Then, on December 16, hackers threatened  to attack theaters that showed The Interview: “We will clearly show it to you at the very time and places The Interview be shown, including the premiere, how bitter fate those who seek fun in terror should be doomed to,” they said in an email message to reporters. “Soon all the world will see what an awful movie Sony Pictures Entertainment has made. The world will be full of fear. Remember the 11th of September 2001. We recommend you to keep yourself distant from the places at that time.”

On Wednesday, all of the major exhibition chains said that they would not show The Interview because of the threats from the hackers. This followed a statement of support from the National Association of Theatre Owners to its members if they decided they didn’t want to take the risk. That came a day after Sony said they were OK with exhibitors not playing the movie. Unsurprisingly, once the big chains pulled out of The Interview, Sony followed soon after by officially canceling its release. The studio said the film not only won’t come out in theaters but also won’t see the light of day on VOD, DVD, streaming services or any other release platform.


Today, the FBI would like to provide an update on the status of our investigation into the cyber attack targeting Sony Pictures Entertainment (SPE).  In late November, SPE confirmed that it was the victim of a cyber attack that destroyed systems and stole large quantities of personal and commercial data.  A group calling itself the “Guardians of Peace” claimed responsibility for the attack and subsequently issued threats against SPE, its employees, and theaters that distribute its movies.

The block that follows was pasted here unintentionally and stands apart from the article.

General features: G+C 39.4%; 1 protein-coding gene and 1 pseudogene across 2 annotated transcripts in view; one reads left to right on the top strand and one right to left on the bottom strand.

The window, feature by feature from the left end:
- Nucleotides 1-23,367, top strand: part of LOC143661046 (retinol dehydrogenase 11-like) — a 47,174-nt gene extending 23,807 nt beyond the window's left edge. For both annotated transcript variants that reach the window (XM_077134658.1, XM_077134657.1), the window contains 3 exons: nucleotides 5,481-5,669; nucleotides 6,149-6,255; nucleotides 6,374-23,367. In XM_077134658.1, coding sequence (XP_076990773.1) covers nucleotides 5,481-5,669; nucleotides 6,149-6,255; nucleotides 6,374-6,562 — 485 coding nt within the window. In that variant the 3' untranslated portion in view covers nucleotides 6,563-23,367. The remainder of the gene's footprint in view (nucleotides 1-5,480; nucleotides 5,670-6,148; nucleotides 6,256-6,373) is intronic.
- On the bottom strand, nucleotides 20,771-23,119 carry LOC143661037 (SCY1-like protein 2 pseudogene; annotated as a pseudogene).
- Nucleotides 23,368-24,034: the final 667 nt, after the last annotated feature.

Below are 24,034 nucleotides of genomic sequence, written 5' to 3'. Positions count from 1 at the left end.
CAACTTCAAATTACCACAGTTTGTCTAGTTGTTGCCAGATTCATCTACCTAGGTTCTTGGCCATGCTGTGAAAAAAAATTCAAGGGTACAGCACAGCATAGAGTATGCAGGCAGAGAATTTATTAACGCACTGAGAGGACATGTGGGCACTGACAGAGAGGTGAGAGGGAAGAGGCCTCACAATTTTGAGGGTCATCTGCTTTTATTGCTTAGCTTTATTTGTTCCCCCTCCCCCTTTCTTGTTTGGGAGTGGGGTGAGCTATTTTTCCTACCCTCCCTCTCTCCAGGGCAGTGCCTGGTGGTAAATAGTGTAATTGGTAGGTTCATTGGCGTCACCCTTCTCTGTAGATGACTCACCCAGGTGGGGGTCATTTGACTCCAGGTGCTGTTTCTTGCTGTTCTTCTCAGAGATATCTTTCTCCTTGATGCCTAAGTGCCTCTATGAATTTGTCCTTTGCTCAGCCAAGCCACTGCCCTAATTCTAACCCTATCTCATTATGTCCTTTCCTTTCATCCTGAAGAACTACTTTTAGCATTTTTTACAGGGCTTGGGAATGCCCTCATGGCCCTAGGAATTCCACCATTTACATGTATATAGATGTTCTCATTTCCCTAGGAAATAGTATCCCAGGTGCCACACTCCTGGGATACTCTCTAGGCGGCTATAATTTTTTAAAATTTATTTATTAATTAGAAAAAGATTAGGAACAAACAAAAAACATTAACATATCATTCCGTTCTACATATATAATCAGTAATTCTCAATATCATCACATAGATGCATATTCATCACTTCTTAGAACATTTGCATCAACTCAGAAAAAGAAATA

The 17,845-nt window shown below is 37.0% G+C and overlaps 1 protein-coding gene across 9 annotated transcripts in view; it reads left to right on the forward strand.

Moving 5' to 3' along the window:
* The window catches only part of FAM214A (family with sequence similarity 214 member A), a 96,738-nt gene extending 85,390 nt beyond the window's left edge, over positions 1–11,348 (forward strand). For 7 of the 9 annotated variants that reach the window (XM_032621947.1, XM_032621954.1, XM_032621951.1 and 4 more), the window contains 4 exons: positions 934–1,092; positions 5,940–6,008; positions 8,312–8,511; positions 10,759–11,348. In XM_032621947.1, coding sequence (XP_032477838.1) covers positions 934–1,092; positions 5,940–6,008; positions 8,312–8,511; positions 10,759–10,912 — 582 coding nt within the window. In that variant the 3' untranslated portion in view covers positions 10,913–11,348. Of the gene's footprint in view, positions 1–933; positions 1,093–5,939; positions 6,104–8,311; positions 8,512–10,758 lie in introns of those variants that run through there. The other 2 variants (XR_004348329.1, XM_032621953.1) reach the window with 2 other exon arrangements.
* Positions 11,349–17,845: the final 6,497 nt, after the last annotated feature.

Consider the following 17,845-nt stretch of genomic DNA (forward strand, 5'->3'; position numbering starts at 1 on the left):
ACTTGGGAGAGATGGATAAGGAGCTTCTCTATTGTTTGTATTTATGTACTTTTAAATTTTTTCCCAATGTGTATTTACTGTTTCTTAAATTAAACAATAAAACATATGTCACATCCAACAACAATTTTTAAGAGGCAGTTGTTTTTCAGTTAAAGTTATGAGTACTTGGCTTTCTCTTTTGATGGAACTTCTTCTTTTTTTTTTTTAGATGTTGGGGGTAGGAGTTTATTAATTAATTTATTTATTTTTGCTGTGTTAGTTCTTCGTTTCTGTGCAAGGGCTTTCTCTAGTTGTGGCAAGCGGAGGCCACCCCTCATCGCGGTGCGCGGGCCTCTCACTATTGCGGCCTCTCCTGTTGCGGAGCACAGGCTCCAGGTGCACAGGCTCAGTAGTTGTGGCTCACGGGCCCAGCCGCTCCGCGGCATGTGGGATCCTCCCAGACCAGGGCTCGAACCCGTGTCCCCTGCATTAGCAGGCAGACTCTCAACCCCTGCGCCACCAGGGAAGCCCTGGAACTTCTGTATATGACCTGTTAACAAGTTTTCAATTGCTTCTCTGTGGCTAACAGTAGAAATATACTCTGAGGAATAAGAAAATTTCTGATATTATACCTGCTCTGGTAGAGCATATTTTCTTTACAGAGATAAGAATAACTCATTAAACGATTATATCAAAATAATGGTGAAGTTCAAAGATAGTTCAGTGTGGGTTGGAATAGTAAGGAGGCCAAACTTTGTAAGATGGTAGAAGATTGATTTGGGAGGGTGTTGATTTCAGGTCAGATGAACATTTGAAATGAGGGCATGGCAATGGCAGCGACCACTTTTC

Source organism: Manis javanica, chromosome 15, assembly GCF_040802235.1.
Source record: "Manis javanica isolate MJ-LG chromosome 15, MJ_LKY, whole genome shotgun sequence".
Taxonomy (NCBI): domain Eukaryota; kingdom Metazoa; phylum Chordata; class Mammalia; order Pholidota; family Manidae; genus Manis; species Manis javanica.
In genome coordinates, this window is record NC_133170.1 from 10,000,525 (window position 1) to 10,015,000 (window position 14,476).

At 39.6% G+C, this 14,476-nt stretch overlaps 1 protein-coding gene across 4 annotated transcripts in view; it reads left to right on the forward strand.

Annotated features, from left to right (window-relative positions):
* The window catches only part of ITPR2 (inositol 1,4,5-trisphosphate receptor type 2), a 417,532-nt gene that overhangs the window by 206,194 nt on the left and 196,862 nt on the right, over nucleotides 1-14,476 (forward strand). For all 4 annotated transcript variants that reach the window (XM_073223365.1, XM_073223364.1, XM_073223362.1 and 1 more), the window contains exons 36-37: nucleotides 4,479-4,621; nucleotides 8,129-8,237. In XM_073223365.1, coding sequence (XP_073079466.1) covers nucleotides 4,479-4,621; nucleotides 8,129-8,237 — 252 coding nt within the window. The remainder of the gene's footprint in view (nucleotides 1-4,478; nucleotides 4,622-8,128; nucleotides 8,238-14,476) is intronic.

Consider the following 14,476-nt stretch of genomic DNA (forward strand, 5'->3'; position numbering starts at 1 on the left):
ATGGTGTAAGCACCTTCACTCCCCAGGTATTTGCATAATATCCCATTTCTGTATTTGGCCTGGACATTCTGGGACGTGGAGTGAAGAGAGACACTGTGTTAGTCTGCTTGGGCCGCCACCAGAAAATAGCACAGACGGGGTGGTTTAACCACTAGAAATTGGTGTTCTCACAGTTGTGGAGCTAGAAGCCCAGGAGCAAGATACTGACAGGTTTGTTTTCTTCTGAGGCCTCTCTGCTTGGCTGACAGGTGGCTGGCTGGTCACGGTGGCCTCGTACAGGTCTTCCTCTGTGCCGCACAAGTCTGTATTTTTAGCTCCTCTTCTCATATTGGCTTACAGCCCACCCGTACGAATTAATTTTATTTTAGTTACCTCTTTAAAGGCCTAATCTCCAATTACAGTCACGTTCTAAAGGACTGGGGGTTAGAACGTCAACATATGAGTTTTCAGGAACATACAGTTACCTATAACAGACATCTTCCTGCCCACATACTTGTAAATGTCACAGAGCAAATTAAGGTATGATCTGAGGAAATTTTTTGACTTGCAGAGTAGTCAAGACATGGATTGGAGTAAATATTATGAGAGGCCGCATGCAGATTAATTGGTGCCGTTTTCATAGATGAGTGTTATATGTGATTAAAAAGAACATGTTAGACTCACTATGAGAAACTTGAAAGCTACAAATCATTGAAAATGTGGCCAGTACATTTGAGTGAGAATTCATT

The FBI has determined that the intrusion into SPE’s network consisted of the deployment of destructive malware and the theft of proprietary information as well as employees’ personally identifiable information and confidential communications.  The attacks also rendered thousands of SPE’s computers inoperable, forced SPE to take its entire computer network offline, and significantly disrupted the company’s business operations.

After discovering the intrusion into its network, SPE requested the FBI’s assistance.  Since then, the FBI has been working closely with the company throughout the investigation.  Sony has been a great partner in the investigation, and continues to work closely with the FBI. Sony reported this incident within hours, which is what the FBI hopes all companies will do when facing a cyber attack.  Sony’s quick reporting facilitated the investigators’ ability to do their jobs, and ultimately to identify the source of these attacks.